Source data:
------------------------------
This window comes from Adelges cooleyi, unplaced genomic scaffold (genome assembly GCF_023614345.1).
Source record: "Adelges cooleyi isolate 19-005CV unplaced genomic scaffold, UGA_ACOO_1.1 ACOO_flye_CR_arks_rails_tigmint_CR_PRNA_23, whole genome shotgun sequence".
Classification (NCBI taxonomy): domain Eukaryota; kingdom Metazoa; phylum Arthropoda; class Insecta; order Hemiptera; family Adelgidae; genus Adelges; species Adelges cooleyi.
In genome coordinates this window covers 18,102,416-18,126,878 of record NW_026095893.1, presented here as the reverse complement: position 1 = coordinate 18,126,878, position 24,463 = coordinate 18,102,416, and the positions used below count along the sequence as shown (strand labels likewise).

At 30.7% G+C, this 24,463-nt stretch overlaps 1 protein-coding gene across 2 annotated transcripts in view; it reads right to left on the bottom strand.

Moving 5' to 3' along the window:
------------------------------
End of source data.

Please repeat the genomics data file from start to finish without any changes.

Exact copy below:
This window comes from Adelges cooleyi, unplaced genomic scaffold (genome assembly GCF_023614345.1).
Source record: "Adelges cooleyi isolate 19-005CV unplaced genomic scaffold, UGA_ACOO_1.1 ACOO_flye_CR_arks_rails_tigmint_CR_PRNA_23, whole genome shotgun sequence".
Classification (NCBI taxonomy): domain Eukaryota; kingdom Metazoa; phylum Arthropoda; class Insecta; order Hemiptera; family Adelgidae; genus Adelges; species Adelges cooleyi.
In genome coordinates this window covers 18,102,416-18,126,878 of record NW_026095893.1, presented here as the reverse complement: position 1 = coordinate 18,126,878, position 24,463 = coordinate 18,102,416, and the positions used below count along the sequence as shown (strand labels likewise).

At 30.7% G+C, this 24,463-nt stretch overlaps 1 protein-coding gene across 2 annotated transcripts in view; it reads right to left on the bottom strand.

Moving 5' to 3' along the window: